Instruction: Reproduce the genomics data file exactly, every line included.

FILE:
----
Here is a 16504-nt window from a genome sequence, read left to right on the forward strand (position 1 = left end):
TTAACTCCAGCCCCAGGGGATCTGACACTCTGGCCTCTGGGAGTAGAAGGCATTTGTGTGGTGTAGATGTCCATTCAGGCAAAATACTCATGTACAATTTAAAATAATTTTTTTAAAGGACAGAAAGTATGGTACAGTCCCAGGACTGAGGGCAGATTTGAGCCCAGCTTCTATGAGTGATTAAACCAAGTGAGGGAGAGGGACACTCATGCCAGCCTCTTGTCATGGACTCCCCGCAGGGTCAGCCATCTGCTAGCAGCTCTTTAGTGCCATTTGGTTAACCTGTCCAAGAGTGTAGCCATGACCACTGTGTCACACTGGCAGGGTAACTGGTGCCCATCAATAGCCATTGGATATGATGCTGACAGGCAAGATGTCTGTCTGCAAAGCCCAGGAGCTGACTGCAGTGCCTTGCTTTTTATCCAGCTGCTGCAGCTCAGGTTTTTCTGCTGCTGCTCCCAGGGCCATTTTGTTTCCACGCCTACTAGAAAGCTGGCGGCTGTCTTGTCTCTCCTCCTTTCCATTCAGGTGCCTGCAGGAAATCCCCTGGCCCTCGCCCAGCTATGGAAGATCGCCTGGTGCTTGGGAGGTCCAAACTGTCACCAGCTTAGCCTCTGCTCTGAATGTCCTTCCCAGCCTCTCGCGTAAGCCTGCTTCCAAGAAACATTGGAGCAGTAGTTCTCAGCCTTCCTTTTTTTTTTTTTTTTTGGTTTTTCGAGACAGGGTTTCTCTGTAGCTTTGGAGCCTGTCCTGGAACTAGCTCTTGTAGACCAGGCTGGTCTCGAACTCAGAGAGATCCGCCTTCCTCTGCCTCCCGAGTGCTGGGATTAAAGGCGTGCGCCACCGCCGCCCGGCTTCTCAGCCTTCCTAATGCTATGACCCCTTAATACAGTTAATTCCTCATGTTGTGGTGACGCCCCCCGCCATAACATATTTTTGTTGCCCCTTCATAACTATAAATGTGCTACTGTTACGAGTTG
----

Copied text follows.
Here is a 16504-nt window from a genome sequence, read left to right on the forward strand (position 1 = left end):
TTAACTCCAGCCCCAGGGGATCTGACACTCTGGCCTCTGGGAGTAGAAGGCATTTGTGTGGTGTAGATGTCCATTCAGGCAAAATACTCATGTACAATTTAAAATAATTTTTTTAAAGGACAGAAAGTATGGTACAGTCCCAGGACTGAGGGCAGATTTGAGCCCAGCTTCTATGAGTGATTAAACCAAGTGAGGGAGAGGGACACTCATGCCAGCCTCTTGTCATGGACTCCCCGCAGGGTCAGCCATCTGCTAGCAGCTCTTTAGTGCCATTTGGTTAACCTGTCCAAGAGTGTAGCCATGACCACTGTGTCACACTGGCAGGGTAACTGGTGCCCATCAATAGCCATTGGATATGATGCTGACAGGCAAGATGTCTGTCTGCAAAGCCCAGGAGCTGACTGCAGTGCCTTGCTTTTTATCCAGCTGCTGCAGCTCAGGTTTTTCTGCTGCTGCTCCCAGGGCCATTTTGTTTCCACGCCTACTAGAAAGCTGGCGGCTGTCTTGTCTCTCCTCCTTTCCATTCAGGTGCCTGCAGGAAATCCCCTGGCCCTCGCCCAGCTATGGAAGATCGCCTGGTGCTTGGGAGGTCCAAACTGTCACCAGCTTAGCCTCTGCTCTGAATGTCCTTCCCAGCCTCTCGCGTAAGCCTGCTTCCAAGAAACATTGGAGCAGTAGTTCTCAGCCTTCCTTTTTTTTTTTTTTTTTGGTTTTTCGAGACAGGGTTTCTCTGTAGCTTTGGAGCCTGTCCTGGAACTAGCTCTTGTAGACCAGGCTGGTCTCGAACTCAGAGAGATCCGCCTTCCTCTGCCTCCCGAGTGCTGGGATTAAAGGCGTGCGCCACCGCCGCCCGGCTTCTCAGCCTTCCTAATGCTATGACCCCTTAATACAGTTAATTCCTCATGTTGTGGTGACGCCCCCCGCCATAACATATTTTTGTTGCCCCTTCATAACTATAAATGTGCTACTGTTACGAGTTG